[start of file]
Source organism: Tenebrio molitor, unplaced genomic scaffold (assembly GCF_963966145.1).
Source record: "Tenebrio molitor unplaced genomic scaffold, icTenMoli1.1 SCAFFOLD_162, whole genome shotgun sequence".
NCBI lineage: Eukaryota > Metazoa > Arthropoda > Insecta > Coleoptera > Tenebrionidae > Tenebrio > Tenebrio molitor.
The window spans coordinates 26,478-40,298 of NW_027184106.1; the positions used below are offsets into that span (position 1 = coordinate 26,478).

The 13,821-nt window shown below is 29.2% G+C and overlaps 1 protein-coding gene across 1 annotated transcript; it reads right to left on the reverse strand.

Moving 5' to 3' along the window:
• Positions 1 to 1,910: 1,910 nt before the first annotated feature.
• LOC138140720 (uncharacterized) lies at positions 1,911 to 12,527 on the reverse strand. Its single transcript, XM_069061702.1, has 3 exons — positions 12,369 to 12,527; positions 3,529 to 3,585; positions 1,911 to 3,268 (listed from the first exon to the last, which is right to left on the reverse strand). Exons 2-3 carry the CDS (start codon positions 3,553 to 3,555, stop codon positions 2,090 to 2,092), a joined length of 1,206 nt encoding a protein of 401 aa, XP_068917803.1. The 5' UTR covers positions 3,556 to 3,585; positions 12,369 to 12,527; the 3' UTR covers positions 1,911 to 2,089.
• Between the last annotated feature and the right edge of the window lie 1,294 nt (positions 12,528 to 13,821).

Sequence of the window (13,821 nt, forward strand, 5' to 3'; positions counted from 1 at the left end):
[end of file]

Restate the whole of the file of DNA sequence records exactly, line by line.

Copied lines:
Source organism: Tenebrio molitor, unplaced genomic scaffold (assembly GCF_963966145.1).
Source record: "Tenebrio molitor unplaced genomic scaffold, icTenMoli1.1 SCAFFOLD_162, whole genome shotgun sequence".
NCBI lineage: Eukaryota > Metazoa > Arthropoda > Insecta > Coleoptera > Tenebrionidae > Tenebrio > Tenebrio molitor.
The window spans coordinates 26,478-40,298 of NW_027184106.1; the positions used below are offsets into that span (position 1 = coordinate 26,478).

The 13,821-nt window shown below is 29.2% G+C and overlaps 1 protein-coding gene across 1 annotated transcript; it reads right to left on the reverse strand.

Moving 5' to 3' along the window:
• Positions 1 to 1,910: 1,910 nt before the first annotated feature.
• LOC138140720 (uncharacterized) lies at positions 1,911 to 12,527 on the reverse strand. Its single transcript, XM_069061702.1, has 3 exons — positions 12,369 to 12,527; positions 3,529 to 3,585; positions 1,911 to 3,268 (listed from the first exon to the last, which is right to left on the reverse strand). Exons 2-3 carry the CDS (start codon positions 3,553 to 3,555, stop codon positions 2,090 to 2,092), a joined length of 1,206 nt encoding a protein of 401 aa, XP_068917803.1. The 5' UTR covers positions 3,556 to 3,585; positions 12,369 to 12,527; the 3' UTR covers positions 1,911 to 2,089.
• Between the last annotated feature and the right edge of the window lie 1,294 nt (positions 12,528 to 13,821).

Sequence of the window (13,821 nt, forward strand, 5' to 3'; positions counted from 1 at the left end):